Angèle Dubeau, O.C., C.Q., O.M., C.A.L.Q., DFA
One of the most prominent violin virtuosos of her generation, Angèle Dubeau has led an exceptional career for over 40 years in the great concert halls of [...]
An artist of rare versatility considered one of the most prominent violin virtuosos in Canada, for over 32 years Angèle Dubeau has had a dazzling career in the great concert halls of the world. With a string of some 30 recordings, many concerts with renowned orchestras and as the conductor of her own ensemble, her talent, passion and musicality have won her uncommon acclaim. Prestigious prizes and numerous official honours have marked her path, including 10 Félix awards, an Opus Prize (Audience Prize), several Chocs de la musique, a Diapason d’or and the title of Soloist of the Year 1987, awarded by the French-language public radio networks, which took her to France, Belgium and Switzerland. She has also received the Tibor Varga Prize in Switzerland (1983) and the Prize of the Americas at the Viña del Mar International Competition Prize in Chile (1985). She has also become a Member of the Order of Canada and a Knight of the Ordre national du Québec and has been awarded the Calixa-Lavallée Prize of the St-Jean-Baptiste Society of Montreal for her outstanding contribution to music in Canada.
Angèle Dubeau’s musical trajectory remains unequalled. Introduced to the violin by Rolland Brunelle at a very young age, she gave her first concert when five years old. At age nine she attended Raymond Dessaints’ class at the Montreal Conservatory of Music and became, at 15, the youngest student ever to receive a first prize in violin. Even then her virtuosity was noticed and she won several national competitions. She earned first prizes at the Canadian Music Competition (1976), the Orchestre symphonique de Montréal Competition (1976), the CBC National Competition (1979) and was awarded the Canada Council for the Arts Sylva Gerber Prize (1982).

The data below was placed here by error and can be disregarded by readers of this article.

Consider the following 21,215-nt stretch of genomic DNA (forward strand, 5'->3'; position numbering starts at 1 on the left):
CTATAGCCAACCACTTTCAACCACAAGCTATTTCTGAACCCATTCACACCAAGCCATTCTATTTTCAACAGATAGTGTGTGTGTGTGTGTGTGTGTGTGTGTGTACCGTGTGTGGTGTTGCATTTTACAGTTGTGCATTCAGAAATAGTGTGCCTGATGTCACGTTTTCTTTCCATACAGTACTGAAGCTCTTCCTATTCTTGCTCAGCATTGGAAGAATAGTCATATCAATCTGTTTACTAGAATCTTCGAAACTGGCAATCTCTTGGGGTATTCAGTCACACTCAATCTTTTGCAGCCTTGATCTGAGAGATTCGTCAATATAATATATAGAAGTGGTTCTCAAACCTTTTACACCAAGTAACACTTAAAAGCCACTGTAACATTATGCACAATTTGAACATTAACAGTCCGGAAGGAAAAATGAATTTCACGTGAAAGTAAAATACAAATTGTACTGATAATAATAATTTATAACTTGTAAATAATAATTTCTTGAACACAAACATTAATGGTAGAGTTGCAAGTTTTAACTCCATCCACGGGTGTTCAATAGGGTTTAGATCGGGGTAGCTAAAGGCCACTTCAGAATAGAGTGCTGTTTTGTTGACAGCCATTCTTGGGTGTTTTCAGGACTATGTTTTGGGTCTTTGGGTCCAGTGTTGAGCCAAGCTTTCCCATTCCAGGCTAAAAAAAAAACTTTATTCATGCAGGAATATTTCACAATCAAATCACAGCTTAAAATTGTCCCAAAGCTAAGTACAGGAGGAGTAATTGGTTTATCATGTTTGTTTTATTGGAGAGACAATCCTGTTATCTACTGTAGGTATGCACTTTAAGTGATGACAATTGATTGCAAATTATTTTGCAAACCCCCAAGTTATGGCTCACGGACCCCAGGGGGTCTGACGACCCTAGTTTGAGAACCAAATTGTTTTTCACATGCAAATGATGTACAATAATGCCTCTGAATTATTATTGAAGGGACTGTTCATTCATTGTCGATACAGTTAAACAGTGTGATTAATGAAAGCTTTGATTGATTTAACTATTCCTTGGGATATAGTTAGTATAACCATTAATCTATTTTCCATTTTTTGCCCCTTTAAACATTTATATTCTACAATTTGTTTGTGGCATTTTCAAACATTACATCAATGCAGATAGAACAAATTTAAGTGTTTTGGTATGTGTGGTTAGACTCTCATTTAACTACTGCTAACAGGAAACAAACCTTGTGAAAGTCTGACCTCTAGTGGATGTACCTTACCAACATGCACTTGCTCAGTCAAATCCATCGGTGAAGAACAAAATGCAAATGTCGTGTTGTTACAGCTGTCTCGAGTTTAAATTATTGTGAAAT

Feeling ready to spread her wings even further, she moved to New York to work with Dorothy Delay at the prestigious Juilliard School of Music, then to Bucharest to study for three years with the eminent pedagogue Stefan Gheorgiu, while taking private lessons from the great Henryk Szeryng.
At the age of 23, while already in demand as a violinist in Europe as well as in Asia and the US, she made her first recording, dedicated to Gabriel Fauré, Alexis Constant and Claude Champagne, with the Radio-Canada International label. She has always remained faithful to Canadian composers, playing François Dompierre’s Concerto for Violin the following year at Expo 86, and, throughout the years, a number of works written especially for her by Serge Arcuri, Marc Beaulieu, Linda Bouchard, Lorraine Desmarais , Denis Dion, Francois Dompierre , José Evangelista, Claude Gagnon, Christos Hatzis, Oliver Jones, Romulo Larrea, Simon Leclerc, Gilles Ouellet, Anthony Rozankovic, Gabriel Thibaudeau and Vic Vogel. In addition to promoting the work of these eminent Canadian composers, she has had the opportunity to premiere pieces dedicated to her by such giants as Dave Brubeck and Joe Hisaishi.
In 1986, for the first time, she travelled to Asia, where she performed Sibelius’ Concerto with the Tokyo Philharmonic. The following year she charmed Chinese and Thai music lovers with her concerts during the official visit of the Governor General, Jeanne Sauvé. That same year, she toured the Middle East as a soloist with the McGill Chamber Orchestra. After a recital at the prestigious Southbank Centre of London in April 1988, The Times described her as “a brilliant violinist… her performance was distinguished by fieriness of tone, absolute security of pitch… and pointing a requisite sense of fantasy and imagination.” “Angèle Dubeau is an artist who does not leave one indifferent. Her fine musicality, affecting sound and assured taste are all qualities that one doesn’t often encounter,” was Le Monde de la Musique‘s comment. The Ottawa Citizen paid homage to her as “one of the few true virtuosos”, Répertoire (France) as a “first-class violinist”, while the Toronto Sun stressed that she was “everything a soloist should be” and The Globe and Mail spoke of her as “a brilliant performer”, “simply marvellous.”